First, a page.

5.4 Complainant contends that Respondent has no rights or legitimate interests in the disputed domain name, and that Complainant has not licensed or otherwise permitted Respondent to use Complainant’s marks or its domain name.

5.5 Complainant further contends that Respondent has not used the disputed domain name in connection with a bona fide offering of goods or services, owns no bona fide trademark registrations for the disputed domain name, and has not been lawfully known by the disputed domain name.

5.6 Complainant contends that Respondent has registered and is using the disputed domain name in bad faith and that by virtue of Respondent’s location and its Costco membership card, Respondent must have been aware of Complainant’s rights in the PRICE CLUB trademark when Respondent registered the disputed domain name.

5.7 Complainant further contends that Respondent’s registration of the disputed domain name was part of a scheme to use Complainant’s trademarks to deceive consumers and vendors and to divert internet traffic to Respondent’s website where brand name products, presumably including products similar to or the same as products sold by Complainant.

5.8 Complainant further contends that Respondent is using the disputed domain name to create a likelihood of confusion with Complainant’s mark as to the source, sponsorship, affiliation or endorsement of Respondent’s website.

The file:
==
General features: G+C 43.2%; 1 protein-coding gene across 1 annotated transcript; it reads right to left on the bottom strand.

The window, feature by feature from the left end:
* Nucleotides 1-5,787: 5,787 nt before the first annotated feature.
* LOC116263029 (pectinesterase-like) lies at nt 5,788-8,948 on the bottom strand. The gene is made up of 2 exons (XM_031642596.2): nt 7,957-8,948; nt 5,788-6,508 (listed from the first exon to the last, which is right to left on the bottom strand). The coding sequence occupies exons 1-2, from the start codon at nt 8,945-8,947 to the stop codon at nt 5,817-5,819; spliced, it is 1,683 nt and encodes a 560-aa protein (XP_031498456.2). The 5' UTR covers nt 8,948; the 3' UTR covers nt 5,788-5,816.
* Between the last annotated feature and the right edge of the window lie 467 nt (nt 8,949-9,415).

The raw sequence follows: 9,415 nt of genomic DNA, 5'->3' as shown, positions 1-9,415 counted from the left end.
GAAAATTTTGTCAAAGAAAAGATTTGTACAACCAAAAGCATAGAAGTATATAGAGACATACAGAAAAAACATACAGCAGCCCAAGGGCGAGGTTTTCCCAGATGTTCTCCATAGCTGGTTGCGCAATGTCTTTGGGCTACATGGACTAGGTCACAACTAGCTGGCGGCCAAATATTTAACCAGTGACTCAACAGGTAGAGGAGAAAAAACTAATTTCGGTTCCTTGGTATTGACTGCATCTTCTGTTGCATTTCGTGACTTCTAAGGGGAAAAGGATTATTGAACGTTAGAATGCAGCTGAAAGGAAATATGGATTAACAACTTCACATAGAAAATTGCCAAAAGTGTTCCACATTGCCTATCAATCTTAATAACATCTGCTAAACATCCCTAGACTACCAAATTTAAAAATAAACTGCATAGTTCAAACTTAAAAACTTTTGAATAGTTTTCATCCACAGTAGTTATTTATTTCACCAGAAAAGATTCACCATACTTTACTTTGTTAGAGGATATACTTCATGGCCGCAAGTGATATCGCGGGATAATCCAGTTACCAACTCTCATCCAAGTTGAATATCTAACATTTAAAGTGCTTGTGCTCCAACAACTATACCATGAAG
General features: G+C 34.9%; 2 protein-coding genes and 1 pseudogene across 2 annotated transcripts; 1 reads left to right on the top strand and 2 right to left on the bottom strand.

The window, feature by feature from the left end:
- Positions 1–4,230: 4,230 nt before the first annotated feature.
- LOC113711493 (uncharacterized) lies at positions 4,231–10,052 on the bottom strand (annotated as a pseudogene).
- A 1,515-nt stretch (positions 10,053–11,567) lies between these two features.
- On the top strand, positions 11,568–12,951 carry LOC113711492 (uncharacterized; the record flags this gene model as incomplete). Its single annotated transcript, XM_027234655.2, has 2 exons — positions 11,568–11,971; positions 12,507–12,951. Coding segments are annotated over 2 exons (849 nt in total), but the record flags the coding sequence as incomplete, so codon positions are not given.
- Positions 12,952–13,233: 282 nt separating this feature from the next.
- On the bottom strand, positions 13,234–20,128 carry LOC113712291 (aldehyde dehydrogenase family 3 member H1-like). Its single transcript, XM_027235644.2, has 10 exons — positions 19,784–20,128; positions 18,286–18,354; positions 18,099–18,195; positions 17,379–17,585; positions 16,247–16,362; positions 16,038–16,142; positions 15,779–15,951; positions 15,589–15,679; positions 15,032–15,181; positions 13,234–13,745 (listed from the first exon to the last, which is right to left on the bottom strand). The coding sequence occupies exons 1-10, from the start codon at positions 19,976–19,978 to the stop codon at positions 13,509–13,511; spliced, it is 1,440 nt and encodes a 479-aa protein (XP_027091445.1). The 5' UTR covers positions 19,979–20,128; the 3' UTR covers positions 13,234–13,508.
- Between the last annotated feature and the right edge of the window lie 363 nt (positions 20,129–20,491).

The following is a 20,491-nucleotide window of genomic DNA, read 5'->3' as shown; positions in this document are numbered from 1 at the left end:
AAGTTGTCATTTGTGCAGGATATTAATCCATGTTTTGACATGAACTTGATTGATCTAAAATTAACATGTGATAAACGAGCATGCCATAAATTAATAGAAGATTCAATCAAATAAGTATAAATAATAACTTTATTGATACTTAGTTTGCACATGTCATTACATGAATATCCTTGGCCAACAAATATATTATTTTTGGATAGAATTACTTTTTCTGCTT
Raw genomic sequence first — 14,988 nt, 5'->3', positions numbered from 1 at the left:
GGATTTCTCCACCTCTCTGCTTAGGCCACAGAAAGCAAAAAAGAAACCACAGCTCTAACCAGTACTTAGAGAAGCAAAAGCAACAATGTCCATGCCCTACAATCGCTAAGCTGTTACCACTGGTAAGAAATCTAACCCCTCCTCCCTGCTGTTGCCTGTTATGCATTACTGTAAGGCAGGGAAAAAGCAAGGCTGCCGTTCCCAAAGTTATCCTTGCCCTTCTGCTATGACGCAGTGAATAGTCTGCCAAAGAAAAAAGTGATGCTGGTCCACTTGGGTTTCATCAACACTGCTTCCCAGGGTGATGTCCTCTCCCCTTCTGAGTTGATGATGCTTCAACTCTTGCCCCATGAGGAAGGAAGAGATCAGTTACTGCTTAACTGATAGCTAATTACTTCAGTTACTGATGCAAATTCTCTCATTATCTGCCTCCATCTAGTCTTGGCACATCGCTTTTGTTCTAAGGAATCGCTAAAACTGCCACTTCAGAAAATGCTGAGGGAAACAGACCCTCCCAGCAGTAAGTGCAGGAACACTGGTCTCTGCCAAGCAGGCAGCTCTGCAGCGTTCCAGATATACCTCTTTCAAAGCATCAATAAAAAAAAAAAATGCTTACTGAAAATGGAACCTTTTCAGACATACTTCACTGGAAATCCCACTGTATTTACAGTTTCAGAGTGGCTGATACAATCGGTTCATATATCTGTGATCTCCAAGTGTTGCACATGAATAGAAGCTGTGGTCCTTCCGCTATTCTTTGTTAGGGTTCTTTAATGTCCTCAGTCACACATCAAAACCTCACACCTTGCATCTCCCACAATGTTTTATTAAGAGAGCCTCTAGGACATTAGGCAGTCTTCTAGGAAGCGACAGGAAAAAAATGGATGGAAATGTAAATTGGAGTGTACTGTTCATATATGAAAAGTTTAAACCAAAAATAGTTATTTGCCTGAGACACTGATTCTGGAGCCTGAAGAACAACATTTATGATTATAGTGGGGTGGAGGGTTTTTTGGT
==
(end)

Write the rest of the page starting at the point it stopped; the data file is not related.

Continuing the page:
5.9 Complainant requests that this Panel transfer the disputed domain name to Complainant, in particular to Costco Wholesale Membership, Inc., one party of the Complainant entity.

B. Respondent

5.10 Respondent has failed to respond to the Complaint and has not otherwise actively participated in these proceedings.

 

6. Discussion and Findings

6.1 The Policy as effected by the Rules and the Supplemental Rules provides specified remedies to trademark rights holders against registrants of domain names where the rights holder (Complainant) proves each of the following elements:

(a) the domain name is identical or confusingly similar to a trademark or service mark in which Complainant has rights;

(b) the registrant (Respondent) has no rights or legitimate interests in respect of the domain name; and

(c) the domain name has been registered and is being used in bad faith.

6.2 Complainant has the burden of proof, by a preponderance of the evidence, respecting each element of Paragraph 6.1.